A Cartographic Forest

Reworking of George Glazer's New York Globe Collection.

Reworking of George Glazer’s New York Globe Collection.

A Forest of Globes

It’s funny to think about now in an age of GPS, Google Maps, and basic geography lessons in elementary school. But not so long ago- the lay of the land was virtually unknown to the majority of the human population.

It was filled-in as explorers fleshed out the missing bits (neatly destroying that whole pesky ‘the world is flat’ concept and ruining the mystique of the ‘here be dragons’ urban legends). But even then, often this knowledge was a privilege of the elite and a powerful tool of mercantile forces. Ship captains and merchants guarded their maps and trade routes carefully. Lords and bureaucrats passed out geo-spatial information rarely–often keeping the earliest of maps locked away. Knowledge is power after all, and knowing where the resources are is one of the best ways to keep in control. The widespread awareness of what our world looks like is one of the most important, though often overlooked successes of ‘open access’ over the past centuries.

In fact, maps are so ubiquitous now, most people don’t realize how rare and inaccessible they were less than three hundred years ago. Imagine it: for most of the five-ish millenia of recorded human history, most people didn’t know what was beyond the next mountain range unless they’d been there themselves, let alone what was happening a continent away. We live in privileged times of global awareness.

Ashley M. Richter with art historian Katharina Giraldi-Haller and art diagnostician Maurizio Seracini after laser scanning the Palazzo Vecchio Mappa Mundi in Florence, Italy.

Open Access Antiquarian Ashley M. Richter  with art historian Katharina Giraldi-Haller and art diagnostician Maurizio Seracini after laser scanning the Palazzo Vecchio Mappa Mundi and Hall of Geographical Maps in Florence, Italy.

Take for instance the Hall of Geographical Maps in Florence’s Palazzo Vecchio (recently surveyed by Open Access Antiquarians Ashley M. Richter (that’s me!) and Vid Petrovic). One of the largest known historical collections of cartographical knowledge, this Renaissance repository is easily visited by tourists now. But when these maps were first created only a few centuries ago, only a rare few would have been able to even see its inlaid cabinets of detailed maps and central Mappus Mundi (one of the largest extant globes of the earth). This room was one of the Medici strongrooms, and the cabinets behind the maps would have once contained treasures which, like the maps, were kept away from prying eyes and sticky fingers.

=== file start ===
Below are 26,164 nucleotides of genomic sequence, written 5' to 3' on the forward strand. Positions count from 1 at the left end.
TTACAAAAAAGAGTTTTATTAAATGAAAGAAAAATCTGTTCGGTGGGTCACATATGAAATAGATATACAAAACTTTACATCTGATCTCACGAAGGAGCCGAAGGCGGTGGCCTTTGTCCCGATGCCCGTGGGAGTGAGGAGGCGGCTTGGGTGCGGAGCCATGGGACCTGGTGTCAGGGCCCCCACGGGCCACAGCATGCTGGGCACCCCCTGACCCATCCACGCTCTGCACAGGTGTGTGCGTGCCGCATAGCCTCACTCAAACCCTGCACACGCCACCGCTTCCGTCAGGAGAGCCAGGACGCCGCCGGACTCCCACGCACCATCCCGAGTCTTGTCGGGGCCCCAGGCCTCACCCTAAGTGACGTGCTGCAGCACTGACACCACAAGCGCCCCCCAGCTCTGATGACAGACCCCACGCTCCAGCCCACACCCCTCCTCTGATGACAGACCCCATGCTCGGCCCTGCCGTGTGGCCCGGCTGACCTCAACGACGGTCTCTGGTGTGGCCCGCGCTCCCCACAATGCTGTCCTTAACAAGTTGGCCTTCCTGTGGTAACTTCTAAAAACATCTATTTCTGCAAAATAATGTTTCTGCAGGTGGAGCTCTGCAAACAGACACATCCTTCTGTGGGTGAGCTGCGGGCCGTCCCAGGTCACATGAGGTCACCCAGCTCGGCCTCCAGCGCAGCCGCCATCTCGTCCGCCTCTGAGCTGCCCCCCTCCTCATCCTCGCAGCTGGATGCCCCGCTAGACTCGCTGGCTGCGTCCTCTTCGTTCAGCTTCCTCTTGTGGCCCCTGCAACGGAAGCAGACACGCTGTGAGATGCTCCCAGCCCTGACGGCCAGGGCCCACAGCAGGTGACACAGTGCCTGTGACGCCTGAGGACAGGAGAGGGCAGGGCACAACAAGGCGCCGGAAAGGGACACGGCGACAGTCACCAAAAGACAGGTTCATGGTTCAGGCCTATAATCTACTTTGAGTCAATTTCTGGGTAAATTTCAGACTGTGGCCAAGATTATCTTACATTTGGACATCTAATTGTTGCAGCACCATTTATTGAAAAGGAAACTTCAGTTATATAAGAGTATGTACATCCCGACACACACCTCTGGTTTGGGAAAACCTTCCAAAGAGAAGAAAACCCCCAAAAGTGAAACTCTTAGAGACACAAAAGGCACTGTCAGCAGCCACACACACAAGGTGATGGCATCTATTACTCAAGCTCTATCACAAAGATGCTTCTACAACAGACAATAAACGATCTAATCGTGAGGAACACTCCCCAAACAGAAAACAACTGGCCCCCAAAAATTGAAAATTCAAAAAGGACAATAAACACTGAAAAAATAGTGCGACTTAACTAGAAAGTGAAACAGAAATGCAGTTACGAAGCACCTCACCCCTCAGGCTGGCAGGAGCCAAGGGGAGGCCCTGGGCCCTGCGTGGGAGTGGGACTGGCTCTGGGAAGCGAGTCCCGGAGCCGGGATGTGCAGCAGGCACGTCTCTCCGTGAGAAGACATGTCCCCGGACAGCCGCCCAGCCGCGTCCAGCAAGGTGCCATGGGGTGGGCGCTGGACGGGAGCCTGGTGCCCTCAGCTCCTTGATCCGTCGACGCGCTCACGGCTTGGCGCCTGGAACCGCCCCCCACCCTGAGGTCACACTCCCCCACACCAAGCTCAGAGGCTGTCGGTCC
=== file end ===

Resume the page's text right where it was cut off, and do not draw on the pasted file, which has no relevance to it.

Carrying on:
Reworking of George Glazer's New York Globe Collection.

Reworking of George Glazer’s New York Globe Collection.

To celebrate this on-going triumph of open access awareness (and arguably antiquarianism), within the proposed Cabinet of Curiosities art show, we’d like to include a cartographic forest of globes: light up globes, darkened globes, big globes, little globes, make your own globes, augmented globes, virtual globes, real globes, etc…

But our mix of re-purposed manufactured globes, digital maps, and hand-made globes won’t just be representative of the temporal nature of maps, i.e. modern maps vs. historical maps. It’s also going to hit on two other topics near and dear to our ink-stained hearts.

We’d like to explore the technologies of cartography with this piece- the construction of  maps throughout time–hand drawn through to aerial imaging from space.

A Woodland of Imaginary Places

And, we’d like to move beyond the here and now of the known ‘real’ world and look at other forms of cartography. We’d like to mix it up and move away from strict science and mathematical scales to look at the more philosophical and existential notions of real and imagined geographies of time and space. Not just on this world, but in all of the delightfully fictional worlds of science fiction and fantasy.

When authors create spaces, and build worlds with their literary sub-creating, they are in essence performing archaeology backwards. They are reverse engineering their plot-points into built society and spatial reasoning around their stories. Whereas us poor archaeologists, have the remains of society and spatial reasoning, and only the rarest of hopes to have enough tales to stretch between them. In fleshing out the past, there is a certain blend of science and imagination that connects the dots–and in dappling our glade of curios with groupings of lit up globes of modern, historic, and imagined cartographies, we’d like to emphasize the analytical whimsy that goes along with any kind of interpretive storytelling of fact and fiction.

An experiment in wax sketch of the imaginary globe forest.

An experiment in wax sketch of the imaginary globe forest.

Reworking of Erik Desmazières etching "La salle des planètes (The hall of planets)."

Reworking of Erik Desmazières etching “La salle des planètes (The hall of planets).”

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